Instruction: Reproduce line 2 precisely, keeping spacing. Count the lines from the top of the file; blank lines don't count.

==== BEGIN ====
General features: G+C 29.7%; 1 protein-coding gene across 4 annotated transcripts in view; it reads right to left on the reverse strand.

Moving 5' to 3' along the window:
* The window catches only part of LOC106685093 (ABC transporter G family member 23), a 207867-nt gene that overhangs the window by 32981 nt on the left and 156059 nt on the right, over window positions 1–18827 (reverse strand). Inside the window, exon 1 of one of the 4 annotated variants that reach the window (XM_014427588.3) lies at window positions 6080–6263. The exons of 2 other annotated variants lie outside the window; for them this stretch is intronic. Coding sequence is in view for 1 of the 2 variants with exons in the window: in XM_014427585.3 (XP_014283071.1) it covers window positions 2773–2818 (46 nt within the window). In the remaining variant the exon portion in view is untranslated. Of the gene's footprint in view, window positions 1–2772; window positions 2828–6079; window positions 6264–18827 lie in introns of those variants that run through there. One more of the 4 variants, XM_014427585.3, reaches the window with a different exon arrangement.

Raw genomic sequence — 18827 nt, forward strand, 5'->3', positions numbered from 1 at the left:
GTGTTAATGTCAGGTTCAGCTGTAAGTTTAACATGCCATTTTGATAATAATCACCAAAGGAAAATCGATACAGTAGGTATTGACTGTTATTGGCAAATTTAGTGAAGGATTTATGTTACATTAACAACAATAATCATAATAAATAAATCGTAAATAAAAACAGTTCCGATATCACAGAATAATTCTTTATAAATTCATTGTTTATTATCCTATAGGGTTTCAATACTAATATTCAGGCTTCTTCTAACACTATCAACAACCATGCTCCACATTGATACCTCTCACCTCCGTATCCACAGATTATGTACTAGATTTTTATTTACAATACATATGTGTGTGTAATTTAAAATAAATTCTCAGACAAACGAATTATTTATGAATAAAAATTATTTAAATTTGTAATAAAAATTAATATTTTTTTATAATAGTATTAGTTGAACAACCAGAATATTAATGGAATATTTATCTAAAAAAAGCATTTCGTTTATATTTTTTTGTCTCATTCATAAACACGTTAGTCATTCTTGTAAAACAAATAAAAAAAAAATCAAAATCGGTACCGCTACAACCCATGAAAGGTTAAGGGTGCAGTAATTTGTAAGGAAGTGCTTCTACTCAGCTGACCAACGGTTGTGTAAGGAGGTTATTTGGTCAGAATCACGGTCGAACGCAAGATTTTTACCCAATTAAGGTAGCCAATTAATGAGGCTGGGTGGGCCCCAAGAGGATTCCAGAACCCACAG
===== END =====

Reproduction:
Moving 5' to 3' along the window: